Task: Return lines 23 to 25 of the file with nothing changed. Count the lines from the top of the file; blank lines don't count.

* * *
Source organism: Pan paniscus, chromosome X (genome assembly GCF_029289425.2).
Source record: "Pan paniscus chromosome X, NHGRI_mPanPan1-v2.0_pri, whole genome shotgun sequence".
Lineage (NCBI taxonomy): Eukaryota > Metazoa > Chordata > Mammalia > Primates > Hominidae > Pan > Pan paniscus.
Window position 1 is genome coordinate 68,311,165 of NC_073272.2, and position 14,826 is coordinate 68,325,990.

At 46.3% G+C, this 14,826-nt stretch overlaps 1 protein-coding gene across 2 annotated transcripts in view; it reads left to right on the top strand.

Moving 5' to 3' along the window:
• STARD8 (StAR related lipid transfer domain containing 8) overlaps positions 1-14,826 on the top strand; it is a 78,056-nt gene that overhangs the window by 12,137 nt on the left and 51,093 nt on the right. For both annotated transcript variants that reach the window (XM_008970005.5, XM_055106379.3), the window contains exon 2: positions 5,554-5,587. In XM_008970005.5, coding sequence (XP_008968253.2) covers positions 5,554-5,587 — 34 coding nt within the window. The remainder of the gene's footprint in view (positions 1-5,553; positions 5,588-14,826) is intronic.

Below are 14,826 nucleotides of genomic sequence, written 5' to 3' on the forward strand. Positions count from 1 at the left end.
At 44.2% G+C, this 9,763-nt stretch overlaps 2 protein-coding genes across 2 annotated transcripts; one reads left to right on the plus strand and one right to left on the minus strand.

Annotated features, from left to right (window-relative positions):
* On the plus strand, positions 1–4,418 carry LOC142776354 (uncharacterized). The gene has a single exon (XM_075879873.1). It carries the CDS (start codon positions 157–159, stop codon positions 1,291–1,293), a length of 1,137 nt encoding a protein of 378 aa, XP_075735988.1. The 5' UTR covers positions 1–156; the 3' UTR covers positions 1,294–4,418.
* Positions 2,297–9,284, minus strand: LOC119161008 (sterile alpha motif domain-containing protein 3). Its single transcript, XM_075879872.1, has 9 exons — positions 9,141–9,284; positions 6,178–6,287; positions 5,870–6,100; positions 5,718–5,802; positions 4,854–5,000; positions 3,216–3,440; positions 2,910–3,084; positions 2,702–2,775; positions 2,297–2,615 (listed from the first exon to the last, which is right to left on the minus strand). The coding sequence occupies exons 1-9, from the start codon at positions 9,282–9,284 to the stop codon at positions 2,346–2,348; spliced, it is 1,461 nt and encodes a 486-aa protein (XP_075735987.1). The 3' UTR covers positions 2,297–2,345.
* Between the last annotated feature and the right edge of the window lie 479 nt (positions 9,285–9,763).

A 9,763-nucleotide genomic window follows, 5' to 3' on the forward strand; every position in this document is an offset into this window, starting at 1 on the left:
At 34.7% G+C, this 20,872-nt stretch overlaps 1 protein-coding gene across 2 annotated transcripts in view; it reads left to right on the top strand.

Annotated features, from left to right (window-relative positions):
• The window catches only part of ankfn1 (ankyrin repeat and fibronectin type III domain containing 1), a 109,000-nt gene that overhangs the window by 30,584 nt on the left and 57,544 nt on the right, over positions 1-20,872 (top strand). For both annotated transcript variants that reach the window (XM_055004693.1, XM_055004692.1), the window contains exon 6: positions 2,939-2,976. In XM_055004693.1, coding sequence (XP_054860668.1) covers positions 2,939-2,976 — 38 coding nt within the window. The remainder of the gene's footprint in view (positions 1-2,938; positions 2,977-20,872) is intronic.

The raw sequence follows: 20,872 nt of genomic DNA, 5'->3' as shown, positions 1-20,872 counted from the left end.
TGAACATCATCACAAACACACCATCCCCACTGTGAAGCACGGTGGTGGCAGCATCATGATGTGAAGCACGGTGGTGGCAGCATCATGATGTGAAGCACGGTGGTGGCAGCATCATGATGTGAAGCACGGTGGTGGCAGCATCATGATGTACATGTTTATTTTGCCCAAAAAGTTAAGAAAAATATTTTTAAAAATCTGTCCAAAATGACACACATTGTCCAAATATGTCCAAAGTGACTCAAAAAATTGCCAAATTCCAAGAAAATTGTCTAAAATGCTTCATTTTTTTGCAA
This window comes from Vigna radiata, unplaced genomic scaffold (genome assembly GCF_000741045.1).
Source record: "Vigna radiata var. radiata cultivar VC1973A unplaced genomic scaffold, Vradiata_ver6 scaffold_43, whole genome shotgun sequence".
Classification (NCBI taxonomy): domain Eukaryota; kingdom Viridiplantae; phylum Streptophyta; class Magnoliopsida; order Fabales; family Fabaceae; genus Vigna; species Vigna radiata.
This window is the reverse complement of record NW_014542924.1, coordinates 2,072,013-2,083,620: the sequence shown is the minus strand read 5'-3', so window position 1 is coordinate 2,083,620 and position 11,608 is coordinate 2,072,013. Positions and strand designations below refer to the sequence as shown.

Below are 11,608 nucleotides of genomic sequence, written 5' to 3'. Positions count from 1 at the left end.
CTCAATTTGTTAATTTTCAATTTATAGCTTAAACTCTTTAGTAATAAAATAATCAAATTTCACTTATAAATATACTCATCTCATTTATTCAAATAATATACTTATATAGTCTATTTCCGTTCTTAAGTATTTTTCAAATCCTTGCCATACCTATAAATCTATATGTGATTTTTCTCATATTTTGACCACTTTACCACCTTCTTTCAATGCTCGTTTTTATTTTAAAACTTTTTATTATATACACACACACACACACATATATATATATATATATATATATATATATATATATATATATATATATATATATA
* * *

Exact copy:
This window is the reverse complement of record NW_014542924.1, coordinates 2,072,013-2,083,620: the sequence shown is the minus strand read 5'-3', so window position 1 is coordinate 2,083,620 and position 11,608 is coordinate 2,072,013. Positions and strand designations below refer to the sequence as shown.

Below are 11,608 nucleotides of genomic sequence, written 5' to 3'. Positions count from 1 at the left end.
CTCAATTTGTTAATTTTCAATTTATAGCTTAAACTCTTTAGTAATAAAATAATCAAATTTCACTTATAAATATACTCATCTCATTTATTCAAATAATATACTTATATAGTCTATTTCCGTTCTTAAGTATTTTTCAAATCCTTGCCATACCTATAAATCTATATGTGATTTTTCTCATATTTTGACCACTTTACCACCTTCTTTCAATGCTCGTTTTTATTTTAAAACTTTTTATTATATACACACACACACACACATATATATATATATATATATATATATATATATATATATATATATATATATATATA